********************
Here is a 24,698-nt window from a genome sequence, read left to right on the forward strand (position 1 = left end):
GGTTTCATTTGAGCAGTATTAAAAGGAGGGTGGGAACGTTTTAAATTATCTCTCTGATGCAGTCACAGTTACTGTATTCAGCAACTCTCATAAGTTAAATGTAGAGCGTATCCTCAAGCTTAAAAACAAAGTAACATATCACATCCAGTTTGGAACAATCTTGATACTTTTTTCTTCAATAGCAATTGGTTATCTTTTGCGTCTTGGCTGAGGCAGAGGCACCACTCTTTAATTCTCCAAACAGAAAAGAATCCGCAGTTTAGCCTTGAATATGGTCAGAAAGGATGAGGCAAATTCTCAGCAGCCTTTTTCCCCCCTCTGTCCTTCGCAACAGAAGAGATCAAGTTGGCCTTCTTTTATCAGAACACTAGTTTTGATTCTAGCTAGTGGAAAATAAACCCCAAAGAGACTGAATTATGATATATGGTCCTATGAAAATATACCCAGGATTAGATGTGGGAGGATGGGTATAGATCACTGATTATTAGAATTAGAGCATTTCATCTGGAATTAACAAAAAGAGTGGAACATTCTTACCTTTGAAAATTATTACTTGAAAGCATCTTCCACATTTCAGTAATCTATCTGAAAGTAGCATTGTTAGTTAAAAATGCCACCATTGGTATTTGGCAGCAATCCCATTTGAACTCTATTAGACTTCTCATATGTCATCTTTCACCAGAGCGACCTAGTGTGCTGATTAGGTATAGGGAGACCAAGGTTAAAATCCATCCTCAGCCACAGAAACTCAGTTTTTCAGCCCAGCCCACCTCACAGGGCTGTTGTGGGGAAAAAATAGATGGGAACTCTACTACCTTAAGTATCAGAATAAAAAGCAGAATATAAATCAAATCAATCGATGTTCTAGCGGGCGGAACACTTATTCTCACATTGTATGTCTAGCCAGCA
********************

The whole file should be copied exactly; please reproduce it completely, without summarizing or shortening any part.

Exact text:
Here is a 24,698-nt window from a genome sequence, read left to right on the forward strand (position 1 = left end):
GGTTTCATTTGAGCAGTATTAAAAGGAGGGTGGGAACGTTTTAAATTATCTCTCTGATGCAGTCACAGTTACTGTATTCAGCAACTCTCATAAGTTAAATGTAGAGCGTATCCTCAAGCTTAAAAACAAAGTAACATATCACATCCAGTTTGGAACAATCTTGATACTTTTTTCTTCAATAGCAATTGGTTATCTTTTGCGTCTTGGCTGAGGCAGAGGCACCACTCTTTAATTCTCCAAACAGAAAAGAATCCGCAGTTTAGCCTTGAATATGGTCAGAAAGGATGAGGCAAATTCTCAGCAGCCTTTTTCCCCCCTCTGTCCTTCGCAACAGAAGAGATCAAGTTGGCCTTCTTTTATCAGAACACTAGTTTTGATTCTAGCTAGTGGAAAATAAACCCCAAAGAGACTGAATTATGATATATGGTCCTATGAAAATATACCCAGGATTAGATGTGGGAGGATGGGTATAGATCACTGATTATTAGAATTAGAGCATTTCATCTGGAATTAACAAAAAGAGTGGAACATTCTTACCTTTGAAAATTATTACTTGAAAGCATCTTCCACATTTCAGTAATCTATCTGAAAGTAGCATTGTTAGTTAAAAATGCCACCATTGGTATTTGGCAGCAATCCCATTTGAACTCTATTAGACTTCTCATATGTCATCTTTCACCAGAGCGACCTAGTGTGCTGATTAGGTATAGGGAGACCAAGGTTAAAATCCATCCTCAGCCACAGAAACTCAGTTTTTCAGCCCAGCCCACCTCACAGGGCTGTTGTGGGGAAAAAATAGATGGGAACTCTACTACCTTAAGTATCAGAATAAAAAGCAGAATATAAATCAAATCAATCGATGTTCTAGCGGGCGGAACACTTATTCTCACATTGTATGTCTAGCCAGCA